Statia projects take off soon

THE HAGUE–Preparations are in full swing for several larger infrastructural projects in St. Eustatius, State Secretary of Home Affairs and Kingdom Relations Raymond Knops informed the Second Chamber of the Dutch Parliament on Thursday.

The State Secretary didn’t mention specific projects during a debate on Thursday with the Second Chamber’s Permanent Committee for Kingdom Relations, but he did assure the Committee members that a number of projects would start very soon. Knops, who will be visiting St. Eustatius in three weeks, said the preparation had taken some time because everything needed to go according to the rules and regulations.
St. Eustatius has a backlog in the maintenance of its infrastructure. Repair and maintenance are needed to the road network, the airport, harbour and telecommunications. Authorities have already started with the removal of the many car wrecks that are littering the island.
Knops said Dutch Government Commissioners Mike France and Mervyn Stegers were in contact with the people in St. Eustatius to coordinate and receive feedback on how to go about things. The feedback has been positive so far and the cooperation is going well.
The Social Advisory Council, established after the intervention of Dutch Government in the St. Eustatius Government in February this year, is playing an important role. The concept of directly involving society through such an advisory council is yielding positive results, he said.
Members of Parliament (MPs) Ronald van Raak of the Socialist Party (SP) and Antje Diertens of the Democratic Party D66 voiced their concern about the situation in St. Eustatius. They inquired about efforts to restore the people’s trust after all that has happened on the island.
“The St. Eustatius Government was taken over, but nothing concrete is happening, the people say,” said Van Raak, who wanted to know what would happen once the Netherlands pulled out of the local government when the exercise of restoring the administration was completed.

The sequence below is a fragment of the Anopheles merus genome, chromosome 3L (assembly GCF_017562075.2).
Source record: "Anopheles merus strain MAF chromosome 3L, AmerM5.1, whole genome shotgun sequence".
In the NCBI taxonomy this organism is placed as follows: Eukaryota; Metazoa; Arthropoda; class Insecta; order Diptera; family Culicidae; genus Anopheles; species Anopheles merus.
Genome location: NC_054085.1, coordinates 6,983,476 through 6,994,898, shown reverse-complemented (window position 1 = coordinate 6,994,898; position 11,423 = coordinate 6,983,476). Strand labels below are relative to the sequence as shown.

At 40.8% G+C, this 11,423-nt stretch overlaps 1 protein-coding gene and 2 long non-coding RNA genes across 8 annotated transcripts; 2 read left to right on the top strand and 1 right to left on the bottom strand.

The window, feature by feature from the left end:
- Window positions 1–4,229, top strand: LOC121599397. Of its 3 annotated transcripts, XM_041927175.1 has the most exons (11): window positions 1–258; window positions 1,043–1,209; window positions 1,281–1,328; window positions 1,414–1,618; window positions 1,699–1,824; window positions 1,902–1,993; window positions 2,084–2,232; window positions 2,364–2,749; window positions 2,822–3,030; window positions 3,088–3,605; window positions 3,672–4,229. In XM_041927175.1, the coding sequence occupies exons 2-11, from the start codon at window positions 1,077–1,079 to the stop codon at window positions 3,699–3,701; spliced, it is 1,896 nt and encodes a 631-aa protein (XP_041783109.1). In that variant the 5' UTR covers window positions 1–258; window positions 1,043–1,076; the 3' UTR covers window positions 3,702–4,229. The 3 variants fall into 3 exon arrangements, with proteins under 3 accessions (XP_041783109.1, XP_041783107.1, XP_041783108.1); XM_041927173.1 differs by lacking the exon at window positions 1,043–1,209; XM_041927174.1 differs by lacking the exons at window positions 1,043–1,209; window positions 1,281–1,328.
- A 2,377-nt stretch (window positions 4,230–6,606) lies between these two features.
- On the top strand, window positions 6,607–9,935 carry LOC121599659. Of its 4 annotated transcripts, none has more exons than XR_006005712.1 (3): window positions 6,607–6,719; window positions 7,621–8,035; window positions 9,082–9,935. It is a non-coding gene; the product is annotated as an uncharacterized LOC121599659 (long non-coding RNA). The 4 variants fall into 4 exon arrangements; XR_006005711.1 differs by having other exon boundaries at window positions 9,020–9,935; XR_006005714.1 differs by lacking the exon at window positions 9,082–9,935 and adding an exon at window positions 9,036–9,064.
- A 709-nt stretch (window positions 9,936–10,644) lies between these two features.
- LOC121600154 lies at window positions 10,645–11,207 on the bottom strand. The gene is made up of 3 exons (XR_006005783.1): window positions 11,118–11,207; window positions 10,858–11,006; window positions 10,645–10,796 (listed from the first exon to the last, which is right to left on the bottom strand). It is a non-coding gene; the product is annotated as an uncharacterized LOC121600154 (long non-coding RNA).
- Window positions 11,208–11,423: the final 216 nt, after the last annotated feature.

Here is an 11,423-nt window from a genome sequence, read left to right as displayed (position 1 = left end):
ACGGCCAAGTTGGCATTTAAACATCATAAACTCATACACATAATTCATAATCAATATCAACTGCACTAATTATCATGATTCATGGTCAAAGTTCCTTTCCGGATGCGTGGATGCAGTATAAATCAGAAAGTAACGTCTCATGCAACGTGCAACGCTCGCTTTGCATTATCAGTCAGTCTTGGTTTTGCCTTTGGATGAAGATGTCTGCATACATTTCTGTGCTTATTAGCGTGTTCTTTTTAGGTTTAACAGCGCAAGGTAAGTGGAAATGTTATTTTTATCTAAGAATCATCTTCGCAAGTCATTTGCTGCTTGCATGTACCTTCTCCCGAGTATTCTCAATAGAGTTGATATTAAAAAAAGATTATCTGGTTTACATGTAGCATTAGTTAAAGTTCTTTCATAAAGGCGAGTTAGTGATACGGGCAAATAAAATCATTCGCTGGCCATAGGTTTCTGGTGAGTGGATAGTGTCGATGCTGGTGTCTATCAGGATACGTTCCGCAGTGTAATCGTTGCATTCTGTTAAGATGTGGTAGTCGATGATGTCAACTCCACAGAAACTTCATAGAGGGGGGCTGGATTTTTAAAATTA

MP Diertens asked how things were evolving in St. Eustatius. “What are the actions of the Dutch Government in response to the questions and concerns of the people there?” She pointed out that it was important to involve everyone in the process, also those who were critical of the Dutch intervention. She emphasized that the Netherlands needed to invest in the relationship with Statia.
The State Secretary agreed that it was important to restore the confidence on the island. “We now have to deliver and restore the trust. We have to show that it is possible to do things differently,” he said, also referring to the need to invest in Statia’s general economic development. He didn’t want to anticipate on what will happen when the Dutch intervention in St. Eustatius is ceased.
Van Raak said he was happy to note that things would be improving in St. Eustatius and that an effort was being made to restore the trust after a “profound intervention.” However, he remained worried about the possible postponement of the Island Council elections and the lack of a referendum in which people can have a say about their future.
“We need to ask the people whether they indeed want to be part of the Netherlands. We have to know if we have the people’s commitment, or whether they want something else,” said Van Raak. He said that things were going well in Saba where people voted for direct relations with the Netherlands in a past referendum. Whereas in St. Eustatius, the people did not vote for the current constitutional status.
The State Secretary said the main objective was to help the island get back on its feet again, but he agreed that it was important to hold elections as soon as this is possible so a new Island Council could be elected.

Source: The Daily Herald